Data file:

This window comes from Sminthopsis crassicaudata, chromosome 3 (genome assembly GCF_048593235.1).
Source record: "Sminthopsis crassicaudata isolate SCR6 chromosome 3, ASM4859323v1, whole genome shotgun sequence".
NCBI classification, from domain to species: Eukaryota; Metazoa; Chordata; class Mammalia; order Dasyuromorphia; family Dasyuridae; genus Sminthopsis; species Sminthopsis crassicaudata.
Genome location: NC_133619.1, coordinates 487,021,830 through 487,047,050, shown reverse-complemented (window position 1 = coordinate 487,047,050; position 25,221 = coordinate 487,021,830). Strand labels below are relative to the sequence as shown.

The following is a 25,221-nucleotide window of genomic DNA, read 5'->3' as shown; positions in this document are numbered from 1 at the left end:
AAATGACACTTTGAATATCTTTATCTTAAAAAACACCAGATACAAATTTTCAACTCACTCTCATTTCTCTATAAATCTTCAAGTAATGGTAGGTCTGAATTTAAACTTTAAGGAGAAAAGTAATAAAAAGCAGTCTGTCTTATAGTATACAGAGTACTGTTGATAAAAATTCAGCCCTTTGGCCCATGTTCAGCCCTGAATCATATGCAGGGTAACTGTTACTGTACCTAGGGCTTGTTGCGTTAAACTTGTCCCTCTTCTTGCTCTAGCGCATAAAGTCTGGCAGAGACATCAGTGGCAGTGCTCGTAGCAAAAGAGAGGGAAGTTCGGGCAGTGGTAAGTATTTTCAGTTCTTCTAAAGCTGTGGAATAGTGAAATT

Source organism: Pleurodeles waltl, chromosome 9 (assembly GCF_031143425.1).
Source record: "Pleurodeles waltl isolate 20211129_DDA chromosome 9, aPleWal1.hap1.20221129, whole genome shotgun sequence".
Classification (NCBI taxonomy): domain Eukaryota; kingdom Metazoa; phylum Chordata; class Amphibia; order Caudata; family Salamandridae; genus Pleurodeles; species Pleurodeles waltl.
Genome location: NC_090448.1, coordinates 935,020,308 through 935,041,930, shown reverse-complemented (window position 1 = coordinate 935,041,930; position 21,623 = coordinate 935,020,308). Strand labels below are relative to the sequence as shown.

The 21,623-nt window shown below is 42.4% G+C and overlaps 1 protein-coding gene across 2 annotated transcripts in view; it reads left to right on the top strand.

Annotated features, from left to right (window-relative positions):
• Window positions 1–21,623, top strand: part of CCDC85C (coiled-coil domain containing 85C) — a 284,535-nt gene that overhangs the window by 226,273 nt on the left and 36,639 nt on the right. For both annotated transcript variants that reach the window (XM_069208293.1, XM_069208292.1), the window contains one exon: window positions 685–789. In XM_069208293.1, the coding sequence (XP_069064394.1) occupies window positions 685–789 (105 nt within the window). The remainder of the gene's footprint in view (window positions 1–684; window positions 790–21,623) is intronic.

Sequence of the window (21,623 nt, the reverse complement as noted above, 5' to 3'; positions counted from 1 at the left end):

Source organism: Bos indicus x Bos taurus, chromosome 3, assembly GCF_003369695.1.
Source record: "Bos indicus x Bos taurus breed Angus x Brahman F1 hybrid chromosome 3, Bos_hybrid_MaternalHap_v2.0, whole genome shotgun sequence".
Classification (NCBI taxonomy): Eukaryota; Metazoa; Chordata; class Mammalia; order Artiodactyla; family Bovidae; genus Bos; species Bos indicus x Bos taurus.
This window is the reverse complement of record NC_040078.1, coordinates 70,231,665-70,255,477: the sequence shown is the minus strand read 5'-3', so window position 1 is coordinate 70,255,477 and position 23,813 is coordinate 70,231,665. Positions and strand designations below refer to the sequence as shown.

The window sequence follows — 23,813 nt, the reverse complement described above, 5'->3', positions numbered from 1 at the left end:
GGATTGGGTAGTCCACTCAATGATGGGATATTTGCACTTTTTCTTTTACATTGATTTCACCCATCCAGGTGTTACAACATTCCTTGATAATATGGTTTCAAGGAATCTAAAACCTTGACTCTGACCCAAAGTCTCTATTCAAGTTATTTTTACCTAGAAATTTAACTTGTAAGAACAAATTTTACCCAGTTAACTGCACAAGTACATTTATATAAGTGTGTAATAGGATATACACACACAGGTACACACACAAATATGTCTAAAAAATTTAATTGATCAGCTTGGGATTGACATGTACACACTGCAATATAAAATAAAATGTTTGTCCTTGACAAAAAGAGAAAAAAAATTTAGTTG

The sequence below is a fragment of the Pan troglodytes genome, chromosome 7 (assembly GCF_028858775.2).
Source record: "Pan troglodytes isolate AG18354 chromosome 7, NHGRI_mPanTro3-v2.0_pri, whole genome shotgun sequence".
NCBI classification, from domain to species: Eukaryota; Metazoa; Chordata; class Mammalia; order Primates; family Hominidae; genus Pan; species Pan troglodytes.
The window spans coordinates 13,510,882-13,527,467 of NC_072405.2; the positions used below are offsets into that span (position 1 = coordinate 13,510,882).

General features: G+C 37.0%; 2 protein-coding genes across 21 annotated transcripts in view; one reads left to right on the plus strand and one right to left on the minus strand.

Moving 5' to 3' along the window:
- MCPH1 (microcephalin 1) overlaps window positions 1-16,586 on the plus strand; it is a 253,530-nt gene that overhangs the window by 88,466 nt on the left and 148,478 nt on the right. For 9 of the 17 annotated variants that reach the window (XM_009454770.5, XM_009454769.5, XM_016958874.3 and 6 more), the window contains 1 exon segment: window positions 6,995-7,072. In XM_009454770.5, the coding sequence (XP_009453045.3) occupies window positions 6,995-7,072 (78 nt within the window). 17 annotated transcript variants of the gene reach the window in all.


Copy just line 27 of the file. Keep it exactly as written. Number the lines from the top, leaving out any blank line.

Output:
- MCPH1 (microcephalin 1) overlaps window positions 1-16,586 on the plus strand; it is a 253,530-nt gene that overhangs the window by 88,466 nt on the left and 148,478 nt on the right. For 9 of the 17 annotated variants that reach the window (XM_009454770.5, XM_009454769.5, XM_016958874.3 and 6 more), the window contains 1 exon segment: window positions 6,995-7,072. In XM_009454770.5, the coding sequence (XP_009453045.3) occupies window positions 6,995-7,072 (78 nt within the window). 17 annotated transcript variants of the gene reach the window in all.